It is a term aimed at people who want to get involved in changing the relationship between humans and the ocean. In this study, marine citizenship has been investigated as a potential policy tool to engage the public in marine environmental issues.
There have been efforts to prevent and tackle overfishing, marine litter, microplastics, pollution, and other problems affecting the oceans. However, the impacts they have on the ocean-human relationship get overlooked a lot of times.
The right to contribute directly
The researchers argue that the current research on marine citizenship focuses mainly on individuals changing their personal behaviors as an expression of responsibility towards the ocean.
So far, the expression and responsibility only include awareness raising, environmental education and environmental attitudes research. The team of the University of Exeter and Bristol Law School research believes that it can change.
Therefore, this study suggests that marine citizens should be allowed to participate in marine environmental decision-making processes. This encourages more societal and political dimensions of the human-ocean relationship, as opposed to solely individual behavioral change.
According to Dr Pamela Buchan at the University of Exeter, current access for commoners to participate in environmental decisions is commonly via charities and conservation groups. Unfortunately, this doesn’t allow individuals to make direct contributions.
“Our research shows that citizens feel that individuals have the least influence over discussions about the future of our oceans,” Dr Buchan said. “Our research shows that marine citizenship is much more than individual pro-environmental behaviors.”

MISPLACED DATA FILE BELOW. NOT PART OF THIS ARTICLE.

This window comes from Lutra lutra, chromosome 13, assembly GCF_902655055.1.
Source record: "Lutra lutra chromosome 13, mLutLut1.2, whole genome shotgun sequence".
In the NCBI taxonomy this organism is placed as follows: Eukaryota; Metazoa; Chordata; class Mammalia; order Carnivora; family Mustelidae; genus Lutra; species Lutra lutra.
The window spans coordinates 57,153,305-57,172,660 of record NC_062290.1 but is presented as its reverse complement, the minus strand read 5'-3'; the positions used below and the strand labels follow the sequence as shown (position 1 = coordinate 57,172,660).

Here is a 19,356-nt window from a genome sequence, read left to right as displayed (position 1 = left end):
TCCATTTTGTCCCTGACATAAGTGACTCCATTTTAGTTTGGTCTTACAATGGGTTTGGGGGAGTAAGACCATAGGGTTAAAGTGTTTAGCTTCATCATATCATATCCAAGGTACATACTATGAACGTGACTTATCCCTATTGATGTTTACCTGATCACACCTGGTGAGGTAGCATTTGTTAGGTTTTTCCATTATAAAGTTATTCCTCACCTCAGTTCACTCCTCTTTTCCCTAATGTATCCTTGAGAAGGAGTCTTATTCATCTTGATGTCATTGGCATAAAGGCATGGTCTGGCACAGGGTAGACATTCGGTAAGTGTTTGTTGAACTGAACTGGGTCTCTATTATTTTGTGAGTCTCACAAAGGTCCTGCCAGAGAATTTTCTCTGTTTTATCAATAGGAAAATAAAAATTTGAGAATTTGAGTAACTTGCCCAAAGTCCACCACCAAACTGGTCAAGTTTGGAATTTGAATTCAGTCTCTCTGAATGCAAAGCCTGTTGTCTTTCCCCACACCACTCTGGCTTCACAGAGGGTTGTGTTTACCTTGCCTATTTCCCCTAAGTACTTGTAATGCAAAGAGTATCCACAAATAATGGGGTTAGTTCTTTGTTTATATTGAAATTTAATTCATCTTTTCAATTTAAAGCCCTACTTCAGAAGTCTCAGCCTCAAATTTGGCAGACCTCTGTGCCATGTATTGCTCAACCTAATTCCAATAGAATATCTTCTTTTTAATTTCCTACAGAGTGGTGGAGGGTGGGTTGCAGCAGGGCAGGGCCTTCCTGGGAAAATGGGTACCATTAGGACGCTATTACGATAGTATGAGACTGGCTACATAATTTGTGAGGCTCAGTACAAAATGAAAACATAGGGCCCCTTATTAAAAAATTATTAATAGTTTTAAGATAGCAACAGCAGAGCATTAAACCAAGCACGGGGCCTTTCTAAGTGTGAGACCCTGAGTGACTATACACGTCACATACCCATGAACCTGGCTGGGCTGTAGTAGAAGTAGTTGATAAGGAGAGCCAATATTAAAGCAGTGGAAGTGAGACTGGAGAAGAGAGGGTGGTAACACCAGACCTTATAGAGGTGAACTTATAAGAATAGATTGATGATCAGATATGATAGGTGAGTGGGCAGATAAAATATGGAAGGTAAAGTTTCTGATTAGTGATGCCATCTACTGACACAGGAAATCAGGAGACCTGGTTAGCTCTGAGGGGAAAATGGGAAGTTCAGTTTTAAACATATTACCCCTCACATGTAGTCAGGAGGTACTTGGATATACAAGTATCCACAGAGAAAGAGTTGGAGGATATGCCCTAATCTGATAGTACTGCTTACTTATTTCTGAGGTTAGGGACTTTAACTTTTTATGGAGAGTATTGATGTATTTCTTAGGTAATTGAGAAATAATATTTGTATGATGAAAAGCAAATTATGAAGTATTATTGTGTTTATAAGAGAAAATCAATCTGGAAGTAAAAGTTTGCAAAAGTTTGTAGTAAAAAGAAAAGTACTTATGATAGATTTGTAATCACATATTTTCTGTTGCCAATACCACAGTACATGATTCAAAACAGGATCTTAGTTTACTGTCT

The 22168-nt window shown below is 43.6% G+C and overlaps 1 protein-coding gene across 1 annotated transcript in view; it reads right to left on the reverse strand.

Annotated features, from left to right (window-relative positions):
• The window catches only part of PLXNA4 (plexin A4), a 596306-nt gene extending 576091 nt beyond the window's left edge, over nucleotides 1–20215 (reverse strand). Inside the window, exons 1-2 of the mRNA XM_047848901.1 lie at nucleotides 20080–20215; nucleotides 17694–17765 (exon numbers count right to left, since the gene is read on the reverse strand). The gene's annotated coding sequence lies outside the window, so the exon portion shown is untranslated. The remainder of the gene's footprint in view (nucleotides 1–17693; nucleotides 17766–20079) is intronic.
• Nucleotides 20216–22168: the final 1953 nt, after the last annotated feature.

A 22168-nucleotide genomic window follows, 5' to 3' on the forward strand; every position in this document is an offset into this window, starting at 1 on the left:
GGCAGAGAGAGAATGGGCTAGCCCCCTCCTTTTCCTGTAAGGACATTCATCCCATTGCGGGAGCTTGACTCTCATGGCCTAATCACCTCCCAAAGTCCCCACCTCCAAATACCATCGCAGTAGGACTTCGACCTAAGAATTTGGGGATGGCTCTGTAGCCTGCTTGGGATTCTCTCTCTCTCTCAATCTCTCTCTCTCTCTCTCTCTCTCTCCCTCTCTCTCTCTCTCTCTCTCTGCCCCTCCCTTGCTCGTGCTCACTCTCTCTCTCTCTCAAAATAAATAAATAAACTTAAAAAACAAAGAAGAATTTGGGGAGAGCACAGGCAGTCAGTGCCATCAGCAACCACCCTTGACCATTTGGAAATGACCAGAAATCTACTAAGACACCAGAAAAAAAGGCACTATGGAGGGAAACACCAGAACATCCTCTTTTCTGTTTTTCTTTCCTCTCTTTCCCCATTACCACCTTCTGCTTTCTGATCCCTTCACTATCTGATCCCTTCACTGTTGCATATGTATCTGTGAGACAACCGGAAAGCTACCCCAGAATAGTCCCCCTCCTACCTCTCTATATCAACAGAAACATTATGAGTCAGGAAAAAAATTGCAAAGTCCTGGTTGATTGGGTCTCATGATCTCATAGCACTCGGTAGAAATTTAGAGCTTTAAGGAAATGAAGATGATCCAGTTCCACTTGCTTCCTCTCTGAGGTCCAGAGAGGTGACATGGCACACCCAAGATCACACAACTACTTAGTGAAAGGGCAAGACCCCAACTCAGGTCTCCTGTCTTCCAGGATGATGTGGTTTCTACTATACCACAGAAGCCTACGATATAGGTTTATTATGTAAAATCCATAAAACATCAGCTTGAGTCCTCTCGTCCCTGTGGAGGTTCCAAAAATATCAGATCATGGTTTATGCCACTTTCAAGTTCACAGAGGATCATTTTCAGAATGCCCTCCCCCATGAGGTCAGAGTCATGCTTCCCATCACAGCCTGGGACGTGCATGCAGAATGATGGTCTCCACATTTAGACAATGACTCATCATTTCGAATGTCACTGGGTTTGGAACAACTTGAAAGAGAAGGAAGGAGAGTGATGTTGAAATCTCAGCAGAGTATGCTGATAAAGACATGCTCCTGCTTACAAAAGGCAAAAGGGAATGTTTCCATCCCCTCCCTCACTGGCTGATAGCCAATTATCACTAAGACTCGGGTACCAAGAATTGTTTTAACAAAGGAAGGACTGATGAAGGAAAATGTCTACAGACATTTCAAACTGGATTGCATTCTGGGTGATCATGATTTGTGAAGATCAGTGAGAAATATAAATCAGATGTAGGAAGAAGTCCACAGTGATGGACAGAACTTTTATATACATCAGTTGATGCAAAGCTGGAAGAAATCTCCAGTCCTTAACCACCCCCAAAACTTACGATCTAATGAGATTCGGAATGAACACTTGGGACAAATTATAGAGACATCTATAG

In the conclusion of the study, which was published in PLOS ONE, the researchers ultimately challenge the public and scientific community to further look at the potential of marine citizenship to create transformative change.
I personally believe that the newly proposed marine citizenship can be great for people in the global tropics who are in urgent need to change their surrounding environment to be better. It can also help bring more actions and not just awareness to overlooked but negatively impacted areas around the world.
And, if we were to combine the studies from The University of Exeter and The University of Bristol Law School with that of Spalding’s, what we need next is a space to do it.
A space to discuss about the ocean
Knowing that a space is much needed to make some progress, Spalding and Grorud-Colvert committed themselves to creating a space for everyone all across the world so they all can listen and challenge perspectives and ideas.
The difference in cultures and time zones were not a challenge: looking back to how the co-authors had done their discussions via Zoom, they were surprised to find that their experiences were not very different.
Spalding said, “It’s amazing how shared experiences lead to co-creating solutions for the global tropics. In East Asia and the Pacific and Africa and Latin America, we are all feeling similar things, and we feel validated by the folks from these regions.”
Co-author Josheena Naggea at Stanford University added that, to make better decisions for the tropics, there should be more amplifications of the voice of the tropical majority in ocean science and governance.
“Current scientific leaders need to realize that scientists in the tropics have been mostly ignored or marginalized for a very long time and we nevertheless are producing essential knowledge, and often in much more equitable ways,” co-author Andrés Cisneros-Montemayor said.
Looking ahead, the researchers believe that despite the current inequities in ocean governance—which can negatively impact ocean conservation—solutions are available so long as we constantly seize opportunities for change.